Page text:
Tutorials/Video/Pixel Aspect Ratio
DV-PAL video has 720x576 pixels. However, these pixels aren't square pixels, and the aspect ratio is 128/117, about 1.094. Hence DV-PAL video at 720x576 pixels is equivalent to square pixel video at 788x576. If you video record a square with your DV-PAL camera, and export the result to 788x576, the square remains square.
PAL analogue video is 702x576, with the same pixel aspect ratio as DV-PAL. DV-PAL video thus has a few more pixels either side than PAL analogue, to make sure that all analogue pixels are captured in conversion. The square equivalent for PAL analogue video at 702x576 is 768x576. An square filmed with your DV-PAL camera, then 18 pixels cropped, and exported to 768x576 remains a square. (Another way of saying this is that only the centremost 702 pixels within the 720 pixels resolution belong to the 4:3 image.) (This is the ITU standard.) (For 702 vs. 704, see references.)
Some video editing applications use a pixel aspect ratio of 16:15 for DV-PAL timelines, which is about 1.067 (let's call this non-linear editor 'NLE-PAR'). Strangely, this is different from the pixel aspect ratio for PAL video. With this pixel aspect ratio, the 720x576 non-square pixels of such a timeline are equivalent to 768x576. A square drawn in such a timeline, and exported to 768x576 remains a square. (Also see list of applications below.)
(1) It is definitely wrong to export DV-PAL timelines to web movie formats at 720x576 (square pixels), as the image will be distorted. You see this a lot on the web, but it's plain wrong. (Some video players can set the aspect ratio independently of the encoded pixels, or correct aspect ratio during playback, and so you might be able to play back correctly nevertheless.)
(2) Cropping 18 pixels from DV-PAL video, and then exporting to 768x576 is good, and preserves the aspect ratio of objects within DV-PAL video. Particularly material that has come through analogue equipment (and might have black bars either side) should be cropped, and then exported like this. Similarly, it is correct to export DV-PAL video to 788x576, which for DV video keeps all the pixels available, and gives the correct aspect ratio.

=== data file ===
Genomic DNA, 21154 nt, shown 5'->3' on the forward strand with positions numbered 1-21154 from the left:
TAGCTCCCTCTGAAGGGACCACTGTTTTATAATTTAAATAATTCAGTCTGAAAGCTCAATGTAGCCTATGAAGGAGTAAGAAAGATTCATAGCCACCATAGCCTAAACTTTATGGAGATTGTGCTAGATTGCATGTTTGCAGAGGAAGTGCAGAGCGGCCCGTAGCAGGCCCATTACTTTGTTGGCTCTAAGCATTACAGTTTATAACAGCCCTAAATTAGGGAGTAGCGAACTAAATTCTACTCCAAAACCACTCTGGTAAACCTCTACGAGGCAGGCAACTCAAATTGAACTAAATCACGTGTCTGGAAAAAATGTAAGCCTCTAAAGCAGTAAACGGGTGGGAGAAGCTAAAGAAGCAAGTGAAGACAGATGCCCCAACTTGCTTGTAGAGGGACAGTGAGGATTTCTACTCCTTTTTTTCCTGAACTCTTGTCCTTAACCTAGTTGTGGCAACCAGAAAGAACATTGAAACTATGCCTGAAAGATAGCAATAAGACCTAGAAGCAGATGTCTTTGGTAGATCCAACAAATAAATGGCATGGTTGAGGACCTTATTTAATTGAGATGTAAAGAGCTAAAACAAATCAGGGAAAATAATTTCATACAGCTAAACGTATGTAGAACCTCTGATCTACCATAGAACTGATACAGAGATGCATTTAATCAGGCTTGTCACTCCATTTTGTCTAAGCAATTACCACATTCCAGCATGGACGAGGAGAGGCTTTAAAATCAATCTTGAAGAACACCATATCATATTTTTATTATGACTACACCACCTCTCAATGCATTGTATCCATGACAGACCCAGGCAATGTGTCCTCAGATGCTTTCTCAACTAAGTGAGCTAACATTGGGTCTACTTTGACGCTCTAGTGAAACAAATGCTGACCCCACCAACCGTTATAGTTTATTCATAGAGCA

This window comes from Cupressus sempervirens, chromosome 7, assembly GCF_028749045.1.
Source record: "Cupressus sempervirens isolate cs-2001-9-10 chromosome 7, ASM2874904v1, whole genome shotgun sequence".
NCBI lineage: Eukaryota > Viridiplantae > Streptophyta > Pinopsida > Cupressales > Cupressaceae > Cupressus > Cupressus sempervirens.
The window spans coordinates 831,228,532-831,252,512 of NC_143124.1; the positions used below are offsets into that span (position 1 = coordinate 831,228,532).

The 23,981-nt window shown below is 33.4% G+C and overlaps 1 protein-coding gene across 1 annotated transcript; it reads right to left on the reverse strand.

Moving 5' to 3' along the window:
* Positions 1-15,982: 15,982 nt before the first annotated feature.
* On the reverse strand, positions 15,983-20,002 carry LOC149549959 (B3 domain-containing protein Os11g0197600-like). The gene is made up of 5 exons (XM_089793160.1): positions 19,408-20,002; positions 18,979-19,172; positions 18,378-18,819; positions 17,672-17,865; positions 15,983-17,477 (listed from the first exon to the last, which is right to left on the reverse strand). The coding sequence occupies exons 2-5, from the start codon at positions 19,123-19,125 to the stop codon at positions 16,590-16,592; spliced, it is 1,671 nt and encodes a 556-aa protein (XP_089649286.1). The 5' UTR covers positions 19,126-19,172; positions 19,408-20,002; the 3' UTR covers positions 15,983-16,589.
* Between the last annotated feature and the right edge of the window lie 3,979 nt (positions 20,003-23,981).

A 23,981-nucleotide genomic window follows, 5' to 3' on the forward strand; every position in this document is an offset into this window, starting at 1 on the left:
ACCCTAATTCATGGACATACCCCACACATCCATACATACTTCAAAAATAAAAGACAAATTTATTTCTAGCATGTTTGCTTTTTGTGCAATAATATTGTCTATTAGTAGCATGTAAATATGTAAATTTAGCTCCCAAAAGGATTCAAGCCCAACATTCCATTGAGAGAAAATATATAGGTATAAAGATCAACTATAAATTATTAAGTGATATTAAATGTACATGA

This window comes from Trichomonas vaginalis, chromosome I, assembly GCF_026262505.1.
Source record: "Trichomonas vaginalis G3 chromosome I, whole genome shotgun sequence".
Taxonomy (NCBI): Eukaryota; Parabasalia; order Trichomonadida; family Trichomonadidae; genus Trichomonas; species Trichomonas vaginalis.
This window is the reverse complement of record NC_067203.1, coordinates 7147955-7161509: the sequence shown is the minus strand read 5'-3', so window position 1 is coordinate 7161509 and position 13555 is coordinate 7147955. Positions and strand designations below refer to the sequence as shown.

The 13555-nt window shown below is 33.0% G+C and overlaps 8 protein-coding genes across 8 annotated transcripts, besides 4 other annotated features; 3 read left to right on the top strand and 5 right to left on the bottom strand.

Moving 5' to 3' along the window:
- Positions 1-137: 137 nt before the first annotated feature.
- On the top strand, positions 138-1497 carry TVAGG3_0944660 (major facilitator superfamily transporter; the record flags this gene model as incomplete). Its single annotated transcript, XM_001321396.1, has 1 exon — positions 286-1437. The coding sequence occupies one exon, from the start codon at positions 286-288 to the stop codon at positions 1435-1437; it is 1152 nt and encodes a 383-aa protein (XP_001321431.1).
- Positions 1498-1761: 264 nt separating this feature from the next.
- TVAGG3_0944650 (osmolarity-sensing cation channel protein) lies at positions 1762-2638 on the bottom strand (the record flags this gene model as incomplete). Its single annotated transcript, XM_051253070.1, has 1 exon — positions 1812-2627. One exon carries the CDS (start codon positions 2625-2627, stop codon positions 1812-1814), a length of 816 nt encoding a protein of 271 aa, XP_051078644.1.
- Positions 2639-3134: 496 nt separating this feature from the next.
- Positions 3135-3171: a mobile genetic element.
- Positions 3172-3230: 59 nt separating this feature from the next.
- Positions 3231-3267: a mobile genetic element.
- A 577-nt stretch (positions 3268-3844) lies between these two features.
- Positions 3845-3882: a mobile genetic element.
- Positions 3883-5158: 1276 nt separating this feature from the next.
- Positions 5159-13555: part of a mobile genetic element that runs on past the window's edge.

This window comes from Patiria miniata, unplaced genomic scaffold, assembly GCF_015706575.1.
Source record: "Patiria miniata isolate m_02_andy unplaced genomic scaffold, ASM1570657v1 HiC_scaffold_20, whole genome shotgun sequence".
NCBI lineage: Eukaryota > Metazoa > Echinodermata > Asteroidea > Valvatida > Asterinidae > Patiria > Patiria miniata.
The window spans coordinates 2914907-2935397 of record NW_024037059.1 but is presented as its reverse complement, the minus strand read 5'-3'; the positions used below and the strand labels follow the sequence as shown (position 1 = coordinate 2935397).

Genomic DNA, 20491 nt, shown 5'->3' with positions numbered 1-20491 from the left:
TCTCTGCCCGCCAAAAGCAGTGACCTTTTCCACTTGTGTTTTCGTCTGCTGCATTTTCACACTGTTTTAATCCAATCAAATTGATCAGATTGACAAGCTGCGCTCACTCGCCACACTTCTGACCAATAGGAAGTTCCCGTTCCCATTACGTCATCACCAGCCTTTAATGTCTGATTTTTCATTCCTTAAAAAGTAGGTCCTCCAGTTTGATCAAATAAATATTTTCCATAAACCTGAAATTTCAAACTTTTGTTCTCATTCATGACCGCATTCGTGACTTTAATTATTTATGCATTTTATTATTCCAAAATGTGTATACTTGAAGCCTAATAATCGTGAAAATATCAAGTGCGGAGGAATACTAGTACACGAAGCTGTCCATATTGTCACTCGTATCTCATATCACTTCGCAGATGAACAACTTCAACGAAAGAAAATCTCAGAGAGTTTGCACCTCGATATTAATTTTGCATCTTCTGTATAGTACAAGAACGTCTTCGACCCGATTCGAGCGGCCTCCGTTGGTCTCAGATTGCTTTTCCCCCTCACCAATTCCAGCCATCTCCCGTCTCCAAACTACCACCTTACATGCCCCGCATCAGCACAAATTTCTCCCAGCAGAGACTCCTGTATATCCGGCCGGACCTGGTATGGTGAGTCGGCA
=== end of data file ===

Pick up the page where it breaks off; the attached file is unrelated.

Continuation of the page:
(3) Exporting a DV-PAL timeline (e.g. mp4) at 768x576 (or a fraction of this, e.g. 384x288, or 192x144, 320x240 etc) probably preserves the aspect ratio of graphics created within your video editor, and isn't too far off for DV-PAL video. It's probably acceptable, particularly if you want to preserve graphics content (that you created at 16:15 pixel aspect ratio). However, strictly speaking, for PAL video, it's wrong.
Similar considerations apply for PAL anamorphic. For analog, it is 702x576 pixels that belong to the 16:9 image (same as for 4:3), but now equivalent to 1024x576 square pixels. For DV-PAL anamorphic, at 720x576, the square equivalent is 1050x576. (The pixel aspect ratio for PAL anamorphic is 1024/702, about 1.458. Check: (1024/702) / (128/117) = (16/9) / (4/3).)
|Full size square equivalent||Other sizes||Pixel Aspect Ratio||Frame aspect ratio|
|720x576 ITU||788x576||128/117 = about 1.094||about 1.37|
|702x576 ITU||768x576||384x288, 320x240 (2)||128/117 = about 1.094||4:3 = about 1.33|
|720x576 'NLE'||768x576||16/15 = about 1.067||4:3 = about 1.33|
|720x576 anamorphic ITU||1050x576||1024/702 = about 1.458||about 1.82|
|702x576 anamorphic ITU||1024x576||512x288||1024/702 = about 1.458||16:9 = about 1.78|
|720x576 anamorphic 'NLE'||1024x576||64/45 = about 1.42||16:9 = about 1.78|
- Similar considerations apply to the equivalent NTSC formats, see references. The difference between PAR and 'NLE-PAR' is smaller for NTSC than it is for PAL, and therefore less of an issue.
- When resizing to lines other 576/2=288, 576/4=144, i.e. while retaining 576 lines, or going e.g. to 240 lines, you need to deinterlace, see Interlacing.
- The above table is just a summary, the whole issue really is more complicated (e.g. 702 vs. 704), and so there can be small deviations from the numbers given here. For more information, see references.
- For HDV, the pixel aspect ratio is 4:3. E.g. for 1080i or 1080p you have 1440x1080 equivalent to 1920x1080 square pixels. For 720p you have 960x720 equivalent to 1280x720 square pixels.
- Final Cut Pro uses 'NLE-PAR' 16:15
- Many Adobe products use 'NLE-PAR' 16:15
- Sony Vegas uses ITU PAR. http://eugenia.gnomefiles.org/2007/10/30/understanding-pixel-aspect-ratios/
- http://www.iki.fi/znark/video/conversion/ (Thanks to Jukka Aho for discussion.)
- http://encodingwissen.de/spezial/itur-bt601.html (in German, uses the term 'generic PAR' for what we've called 'NLE-PAR')
- Related forum discussion http://forum.doom9.org/showthread.php?t=111102 (in English)
- Details on ITU standard ITU-R BT.601 (formerly CCIR 601), http://en.wikipedia.org/wiki/CCIR_601, http://en.wikipedia.org/wiki/ITU-R